Mycelial network-mediated rhizobial dispersal enhances legume nodulation


The access of rhizobia to legume host is a prerequisite for nodulation. Rhizobia are poorly motile in soil, while filamentous fungi are known to grow extensively across soil pores. Since root exudates-driven bacterial chemotaxis cannot explain rhizobial long-distance dispersal, mycelia could constitute ideal dispersal networks to help rhizobial enrichment in the legume rhizosphere from bulk soil. Thus, we hypothesized that mycelia networks act as vectors that enable contact between rhizobia and legume and influence subsequent nodulation. By developing a soil microcosm system, we found that a facultatively biotrophic fungus, Phomopsis liquidambaris, helps rhizobial migration from bulk soil to the peanut (Arachis hypogaea) rhizosphere and, hence, triggers peanut–rhizobium nodulation but not seen in the absence of mycelia. Assays of dispersal modes suggested that cell proliferation and motility mediated rhizobial dispersal along mycelia, and fungal exudates might contribute to this process. Furthermore, transcriptomic analysis indicated that genes associated with the cell division, chemosensory system, flagellum biosynthesis, and motility were regulated by Ph. liquidambaris, thus accounting for the detected rhizobial dispersal along hyphae. Our results indicate that rhizobia use mycelia as dispersal networks that migrate to legume rhizosphere and trigger nodulation. This work highlights the importance of mycelial network-based bacterial dispersal in legume–rhizobium symbiosis.

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Fig. 1: Ph. liquidambaris transfers soil rhizobia to the rhizosphere of peanut.
Fig. 2: Ph. liquidambaris facilitates Bradyrhizobial dispersal in soil conditions.
Fig. 3: Ph. liquidambaris facilitates Bradyrhizobial dispersal, promotes Bradyrhizobial root infection, and triggers peanut–Bradyrhizobium interaction.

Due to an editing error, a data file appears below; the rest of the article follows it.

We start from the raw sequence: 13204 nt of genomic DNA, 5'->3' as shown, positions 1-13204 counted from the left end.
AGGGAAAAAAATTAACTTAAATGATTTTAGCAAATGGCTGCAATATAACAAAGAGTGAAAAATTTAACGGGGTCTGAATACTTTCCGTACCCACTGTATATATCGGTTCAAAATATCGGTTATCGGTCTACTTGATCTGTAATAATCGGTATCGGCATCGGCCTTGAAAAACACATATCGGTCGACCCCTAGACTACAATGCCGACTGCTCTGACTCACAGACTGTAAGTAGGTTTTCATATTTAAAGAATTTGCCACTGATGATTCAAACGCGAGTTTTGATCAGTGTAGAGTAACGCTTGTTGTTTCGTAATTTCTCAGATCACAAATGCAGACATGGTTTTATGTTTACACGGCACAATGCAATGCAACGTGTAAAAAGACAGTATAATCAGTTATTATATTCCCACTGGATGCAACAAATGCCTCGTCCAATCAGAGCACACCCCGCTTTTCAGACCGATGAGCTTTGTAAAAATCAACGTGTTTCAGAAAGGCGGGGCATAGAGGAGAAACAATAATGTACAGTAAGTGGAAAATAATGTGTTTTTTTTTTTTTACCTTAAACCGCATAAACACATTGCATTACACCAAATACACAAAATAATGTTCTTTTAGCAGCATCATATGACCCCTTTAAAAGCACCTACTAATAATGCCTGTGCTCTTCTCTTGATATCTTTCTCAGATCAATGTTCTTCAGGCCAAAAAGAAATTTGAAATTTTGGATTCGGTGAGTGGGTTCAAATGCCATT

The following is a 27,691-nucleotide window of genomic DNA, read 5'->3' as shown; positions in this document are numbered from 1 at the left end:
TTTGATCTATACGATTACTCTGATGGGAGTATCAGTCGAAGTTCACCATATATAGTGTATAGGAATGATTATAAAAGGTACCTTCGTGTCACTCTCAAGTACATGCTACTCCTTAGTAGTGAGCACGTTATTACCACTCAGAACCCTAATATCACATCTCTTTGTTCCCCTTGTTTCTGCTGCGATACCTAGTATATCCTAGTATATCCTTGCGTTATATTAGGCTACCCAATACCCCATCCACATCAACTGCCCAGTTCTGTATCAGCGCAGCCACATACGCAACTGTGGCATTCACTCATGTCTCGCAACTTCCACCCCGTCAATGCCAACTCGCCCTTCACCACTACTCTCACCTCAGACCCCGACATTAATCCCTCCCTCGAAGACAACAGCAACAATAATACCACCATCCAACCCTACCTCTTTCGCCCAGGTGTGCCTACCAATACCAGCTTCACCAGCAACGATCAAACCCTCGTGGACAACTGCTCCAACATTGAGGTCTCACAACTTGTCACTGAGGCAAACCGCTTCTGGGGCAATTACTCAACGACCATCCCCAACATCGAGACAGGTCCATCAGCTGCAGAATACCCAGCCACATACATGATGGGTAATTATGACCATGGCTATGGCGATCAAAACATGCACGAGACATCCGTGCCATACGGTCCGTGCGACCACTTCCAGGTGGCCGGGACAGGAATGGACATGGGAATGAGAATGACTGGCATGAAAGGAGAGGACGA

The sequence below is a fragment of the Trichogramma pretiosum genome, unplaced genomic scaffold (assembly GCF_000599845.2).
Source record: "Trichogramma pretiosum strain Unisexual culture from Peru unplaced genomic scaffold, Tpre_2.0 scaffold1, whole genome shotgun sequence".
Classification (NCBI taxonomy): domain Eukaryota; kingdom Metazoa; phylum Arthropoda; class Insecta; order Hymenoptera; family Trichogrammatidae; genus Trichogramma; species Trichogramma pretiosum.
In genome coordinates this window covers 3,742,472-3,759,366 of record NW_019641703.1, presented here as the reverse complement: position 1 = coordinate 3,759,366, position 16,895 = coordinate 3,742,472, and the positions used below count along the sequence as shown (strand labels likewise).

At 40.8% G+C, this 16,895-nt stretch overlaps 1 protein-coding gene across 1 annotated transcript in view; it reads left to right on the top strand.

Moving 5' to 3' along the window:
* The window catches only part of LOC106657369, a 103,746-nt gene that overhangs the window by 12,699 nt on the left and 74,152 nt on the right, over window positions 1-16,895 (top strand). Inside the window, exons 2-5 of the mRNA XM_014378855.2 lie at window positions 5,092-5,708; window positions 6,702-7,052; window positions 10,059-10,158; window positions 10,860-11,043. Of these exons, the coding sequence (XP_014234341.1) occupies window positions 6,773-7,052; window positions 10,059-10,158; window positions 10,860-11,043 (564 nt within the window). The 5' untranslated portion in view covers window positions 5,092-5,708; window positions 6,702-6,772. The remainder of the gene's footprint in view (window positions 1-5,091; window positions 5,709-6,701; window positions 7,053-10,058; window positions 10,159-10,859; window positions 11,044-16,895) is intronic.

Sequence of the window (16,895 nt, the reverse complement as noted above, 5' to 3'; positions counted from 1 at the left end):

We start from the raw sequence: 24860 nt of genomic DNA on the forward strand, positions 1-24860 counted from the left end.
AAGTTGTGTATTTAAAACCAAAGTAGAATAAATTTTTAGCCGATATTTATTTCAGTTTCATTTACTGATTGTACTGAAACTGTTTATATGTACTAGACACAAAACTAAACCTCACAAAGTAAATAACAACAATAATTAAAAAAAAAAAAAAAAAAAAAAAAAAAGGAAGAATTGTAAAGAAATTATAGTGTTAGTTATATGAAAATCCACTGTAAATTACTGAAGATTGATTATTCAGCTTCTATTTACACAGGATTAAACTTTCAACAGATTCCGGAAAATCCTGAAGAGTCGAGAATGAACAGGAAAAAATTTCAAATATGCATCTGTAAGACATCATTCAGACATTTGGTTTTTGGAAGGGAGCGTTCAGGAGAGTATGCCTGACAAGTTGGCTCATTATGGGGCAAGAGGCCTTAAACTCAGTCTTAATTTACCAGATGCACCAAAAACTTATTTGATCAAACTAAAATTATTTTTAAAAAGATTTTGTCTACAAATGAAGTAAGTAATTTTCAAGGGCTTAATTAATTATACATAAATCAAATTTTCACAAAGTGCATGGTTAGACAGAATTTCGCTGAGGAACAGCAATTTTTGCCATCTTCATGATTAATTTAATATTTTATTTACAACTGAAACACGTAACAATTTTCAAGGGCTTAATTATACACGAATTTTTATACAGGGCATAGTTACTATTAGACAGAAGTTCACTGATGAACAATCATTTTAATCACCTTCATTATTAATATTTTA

Fig. 4: Ph. liquidambaris networks help Bradyrhizobial dispersal.
Fig. 5: Analysis of Bradyrhizobial dispersal on mycelial networks of Ph. liquidambaris at 14 dai.
Fig. 6: Effects of Ph. liquidambaris exudates on Bradyrhizobial growth, biofilm formation, and chemotaxis.
Fig. 7: RNA-seq reveal the potential genetic mechanisms of rhizobial dispersal on Ph. liquidambaris networks.


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We thank Yin-Ping Zhang and Chao-Chao Hu of Analytical & Testing Center, Nanjing Normal University, for their help with the microscopic imaging. This work was financially supported by the National Natural Science Foundation of China (NSFC no. 31870478; 31370507); the Priority Academic Program Development of Jiangsu Higher Education Institutions; and Doctor Breeding Project of Nanjing Normal University (1812000006317).

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WZ, XGL, and CCD designed the experiments, analyzed the data, and wrote and revised the manuscript. WZ, KS, MJT, FJX, and MZ performed experiments. All of authors read and approved the final manuscript.

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Correspondence to Chuan-Chao Dai.

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Zhang, W., Li, XG., Sun, K. et al. Mycelial network-mediated rhizobial dispersal enhances legume nodulation. ISME J 14, 1015–1029 (2020).

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